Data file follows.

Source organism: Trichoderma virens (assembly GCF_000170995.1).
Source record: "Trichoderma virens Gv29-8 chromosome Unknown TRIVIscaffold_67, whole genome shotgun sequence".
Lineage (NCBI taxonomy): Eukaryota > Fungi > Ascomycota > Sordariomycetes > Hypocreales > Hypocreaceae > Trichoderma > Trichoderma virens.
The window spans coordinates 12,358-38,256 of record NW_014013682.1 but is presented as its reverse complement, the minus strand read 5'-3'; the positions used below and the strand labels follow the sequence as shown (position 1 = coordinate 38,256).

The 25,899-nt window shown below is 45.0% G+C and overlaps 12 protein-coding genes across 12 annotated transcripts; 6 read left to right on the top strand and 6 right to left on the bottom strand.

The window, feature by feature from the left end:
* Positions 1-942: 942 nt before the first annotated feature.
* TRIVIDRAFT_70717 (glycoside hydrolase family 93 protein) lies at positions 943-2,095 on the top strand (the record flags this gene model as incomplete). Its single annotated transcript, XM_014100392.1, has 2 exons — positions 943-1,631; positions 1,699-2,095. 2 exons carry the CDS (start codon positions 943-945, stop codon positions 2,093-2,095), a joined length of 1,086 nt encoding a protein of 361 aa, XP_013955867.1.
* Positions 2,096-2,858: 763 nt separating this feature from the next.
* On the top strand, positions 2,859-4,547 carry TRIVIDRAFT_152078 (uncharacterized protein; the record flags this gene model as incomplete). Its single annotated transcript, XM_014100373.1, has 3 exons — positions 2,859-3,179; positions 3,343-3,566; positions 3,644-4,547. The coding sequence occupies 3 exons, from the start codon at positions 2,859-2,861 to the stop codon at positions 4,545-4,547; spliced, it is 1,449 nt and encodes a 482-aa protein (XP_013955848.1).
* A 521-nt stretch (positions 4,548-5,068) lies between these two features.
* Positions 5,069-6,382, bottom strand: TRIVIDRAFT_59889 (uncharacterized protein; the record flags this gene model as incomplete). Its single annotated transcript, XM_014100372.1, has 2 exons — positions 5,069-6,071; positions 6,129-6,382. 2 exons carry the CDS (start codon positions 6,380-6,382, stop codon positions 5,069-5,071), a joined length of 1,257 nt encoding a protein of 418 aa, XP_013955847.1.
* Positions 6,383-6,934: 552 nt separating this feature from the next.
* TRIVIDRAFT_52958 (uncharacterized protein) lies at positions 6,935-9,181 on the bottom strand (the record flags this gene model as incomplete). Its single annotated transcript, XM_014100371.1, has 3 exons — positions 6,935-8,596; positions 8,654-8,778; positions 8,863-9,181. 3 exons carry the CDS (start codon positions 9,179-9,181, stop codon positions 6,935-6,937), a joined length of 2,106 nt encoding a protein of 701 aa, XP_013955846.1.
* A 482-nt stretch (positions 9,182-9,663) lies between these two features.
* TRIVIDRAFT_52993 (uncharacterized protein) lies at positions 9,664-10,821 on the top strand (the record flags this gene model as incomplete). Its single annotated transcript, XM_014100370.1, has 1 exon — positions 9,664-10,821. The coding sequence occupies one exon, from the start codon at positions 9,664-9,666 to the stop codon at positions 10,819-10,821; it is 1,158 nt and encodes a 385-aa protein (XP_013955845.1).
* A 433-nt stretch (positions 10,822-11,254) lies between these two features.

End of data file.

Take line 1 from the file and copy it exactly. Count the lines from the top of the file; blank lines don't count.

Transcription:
Source organism: Trichoderma virens (assembly GCF_000170995.1).